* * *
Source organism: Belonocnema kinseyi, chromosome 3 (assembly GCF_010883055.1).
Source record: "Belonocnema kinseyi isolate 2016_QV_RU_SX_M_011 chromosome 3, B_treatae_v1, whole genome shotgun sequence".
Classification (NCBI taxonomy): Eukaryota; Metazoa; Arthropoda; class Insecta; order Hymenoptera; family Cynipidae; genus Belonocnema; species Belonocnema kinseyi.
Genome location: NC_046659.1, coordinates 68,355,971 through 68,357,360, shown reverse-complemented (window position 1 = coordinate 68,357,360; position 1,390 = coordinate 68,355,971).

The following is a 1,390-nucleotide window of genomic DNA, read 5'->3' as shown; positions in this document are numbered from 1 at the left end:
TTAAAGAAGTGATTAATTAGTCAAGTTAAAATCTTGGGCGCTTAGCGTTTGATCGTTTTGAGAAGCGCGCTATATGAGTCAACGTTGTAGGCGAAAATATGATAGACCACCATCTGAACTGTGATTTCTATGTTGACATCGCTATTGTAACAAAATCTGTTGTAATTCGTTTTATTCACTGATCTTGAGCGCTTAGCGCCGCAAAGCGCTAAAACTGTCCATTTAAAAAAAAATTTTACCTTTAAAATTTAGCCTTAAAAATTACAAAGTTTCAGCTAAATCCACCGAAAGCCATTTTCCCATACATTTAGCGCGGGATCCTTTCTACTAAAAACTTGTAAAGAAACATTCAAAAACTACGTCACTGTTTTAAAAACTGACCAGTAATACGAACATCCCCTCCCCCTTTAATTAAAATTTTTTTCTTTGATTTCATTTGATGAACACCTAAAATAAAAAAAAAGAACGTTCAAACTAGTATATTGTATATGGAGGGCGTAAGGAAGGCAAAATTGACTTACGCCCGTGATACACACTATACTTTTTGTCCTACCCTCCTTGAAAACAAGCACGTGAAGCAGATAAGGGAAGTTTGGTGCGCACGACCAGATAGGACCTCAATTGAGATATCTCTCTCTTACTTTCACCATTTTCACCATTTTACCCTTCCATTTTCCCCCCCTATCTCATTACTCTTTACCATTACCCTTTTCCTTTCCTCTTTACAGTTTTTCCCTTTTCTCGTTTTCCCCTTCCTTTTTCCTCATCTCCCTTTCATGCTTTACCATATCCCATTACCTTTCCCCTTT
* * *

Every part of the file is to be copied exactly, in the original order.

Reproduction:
Source organism: Belonocnema kinseyi, chromosome 3 (assembly GCF_010883055.1).
Source record: "Belonocnema kinseyi isolate 2016_QV_RU_SX_M_011 chromosome 3, B_treatae_v1, whole genome shotgun sequence".
Classification (NCBI taxonomy): Eukaryota; Metazoa; Arthropoda; class Insecta; order Hymenoptera; family Cynipidae; genus Belonocnema; species Belonocnema kinseyi.
Genome location: NC_046659.1, coordinates 68,355,971 through 68,357,360, shown reverse-complemented (window position 1 = coordinate 68,357,360; position 1,390 = coordinate 68,355,971).

The following is a 1,390-nucleotide window of genomic DNA, read 5'->3' as shown; positions in this document are numbered from 1 at the left end:
TTAAAGAAGTGATTAATTAGTCAAGTTAAAATCTTGGGCGCTTAGCGTTTGATCGTTTTGAGAAGCGCGCTATATGAGTCAACGTTGTAGGCGAAAATATGATAGACCACCATCTGAACTGTGATTTCTATGTTGACATCGCTATTGTAACAAAATCTGTTGTAATTCGTTTTATTCACTGATCTTGAGCGCTTAGCGCCGCAAAGCGCTAAAACTGTCCATTTAAAAAAAAATTTTACCTTTAAAATTTAGCCTTAAAAATTACAAAGTTTCAGCTAAATCCACCGAAAGCCATTTTCCCATACATTTAGCGCGGGATCCTTTCTACTAAAAACTTGTAAAGAAACATTCAAAAACTACGTCACTGTTTTAAAAACTGACCAGTAATACGAACATCCCCTCCCCCTTTAATTAAAATTTTTTTCTTTGATTTCATTTGATGAACACCTAAAATAAAAAAAAAGAACGTTCAAACTAGTATATTGTATATGGAGGGCGTAAGGAAGGCAAAATTGACTTACGCCCGTGATACACACTATACTTTTTGTCCTACCCTCCTTGAAAACAAGCACGTGAAGCAGATAAGGGAAGTTTGGTGCGCACGACCAGATAGGACCTCAATTGAGATATCTCTCTCTTACTTTCACCATTTTCACCATTTTACCCTTCCATTTTCCCCCCCTATCTCATTACTCTTTACCATTACCCTTTTCCTTTCCTCTTTACAGTTTTTCCCTTTTCTCGTTTTCCCCTTCCTTTTTCCTCATCTCCCTTTCATGCTTTACCATATCCCATTACCTTTCCCCTTT